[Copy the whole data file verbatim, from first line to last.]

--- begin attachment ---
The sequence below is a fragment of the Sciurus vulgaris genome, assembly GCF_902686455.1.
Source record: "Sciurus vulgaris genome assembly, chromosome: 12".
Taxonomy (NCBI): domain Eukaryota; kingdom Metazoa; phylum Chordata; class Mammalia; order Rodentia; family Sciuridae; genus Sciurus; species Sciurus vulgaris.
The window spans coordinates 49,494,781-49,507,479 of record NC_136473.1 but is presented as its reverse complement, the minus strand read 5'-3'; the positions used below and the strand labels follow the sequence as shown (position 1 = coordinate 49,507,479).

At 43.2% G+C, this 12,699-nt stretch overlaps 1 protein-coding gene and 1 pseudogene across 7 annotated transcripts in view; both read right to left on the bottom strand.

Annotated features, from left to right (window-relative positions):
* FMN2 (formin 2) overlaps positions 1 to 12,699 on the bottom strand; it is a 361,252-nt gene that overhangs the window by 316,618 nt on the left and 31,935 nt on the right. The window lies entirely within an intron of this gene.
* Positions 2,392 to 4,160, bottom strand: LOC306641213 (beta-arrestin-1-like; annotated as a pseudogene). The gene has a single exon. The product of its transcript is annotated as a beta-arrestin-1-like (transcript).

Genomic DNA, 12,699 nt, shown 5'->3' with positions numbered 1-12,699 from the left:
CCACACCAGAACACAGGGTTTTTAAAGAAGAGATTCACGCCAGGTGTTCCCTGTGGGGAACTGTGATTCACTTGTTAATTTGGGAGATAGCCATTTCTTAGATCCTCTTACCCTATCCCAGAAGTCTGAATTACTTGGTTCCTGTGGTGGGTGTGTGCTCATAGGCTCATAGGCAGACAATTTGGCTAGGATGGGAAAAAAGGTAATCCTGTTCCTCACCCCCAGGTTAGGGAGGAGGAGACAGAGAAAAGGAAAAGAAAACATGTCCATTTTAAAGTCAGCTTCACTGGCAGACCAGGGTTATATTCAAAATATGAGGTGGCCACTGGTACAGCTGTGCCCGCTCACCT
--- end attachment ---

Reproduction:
The sequence below is a fragment of the Sciurus vulgaris genome, assembly GCF_902686455.1.
Source record: "Sciurus vulgaris genome assembly, chromosome: 12".
Taxonomy (NCBI): domain Eukaryota; kingdom Metazoa; phylum Chordata; class Mammalia; order Rodentia; family Sciuridae; genus Sciurus; species Sciurus vulgaris.
The window spans coordinates 49,494,781-49,507,479 of record NC_136473.1 but is presented as its reverse complement, the minus strand read 5'-3'; the positions used below and the strand labels follow the sequence as shown (position 1 = coordinate 49,507,479).

At 43.2% G+C, this 12,699-nt stretch overlaps 1 protein-coding gene and 1 pseudogene across 7 annotated transcripts in view; both read right to left on the bottom strand.

Annotated features, from left to right (window-relative positions):
* FMN2 (formin 2) overlaps positions 1 to 12,699 on the bottom strand; it is a 361,252-nt gene that overhangs the window by 316,618 nt on the left and 31,935 nt on the right. The window lies entirely within an intron of this gene.
* Positions 2,392 to 4,160, bottom strand: LOC306641213 (beta-arrestin-1-like; annotated as a pseudogene). The gene has a single exon. The product of its transcript is annotated as a beta-arrestin-1-like (transcript).

Genomic DNA, 12,699 nt, shown 5'->3' with positions numbered 1-12,699 from the left:
CCACACCAGAACACAGGGTTTTTAAAGAAGAGATTCACGCCAGGTGTTCCCTGTGGGGAACTGTGATTCACTTGTTAATTTGGGAGATAGCCATTTCTTAGATCCTCTTACCCTATCCCAGAAGTCTGAATTACTTGGTTCCTGTGGTGGGTGTGTGCTCATAGGCTCATAGGCAGACAATTTGGCTAGGATGGGAAAAAAGGTAATCCTGTTCCTCACCCCCAGGTTAGGGAGGAGGAGACAGAGAAAAGGAAAAGAAAACATGTCCATTTTAAAGTCAGCTTCACTGGCAGACCAGGGTTATATTCAAAATATGAGGTGGCCACTGGTACAGCTGTGCCCGCTCACCT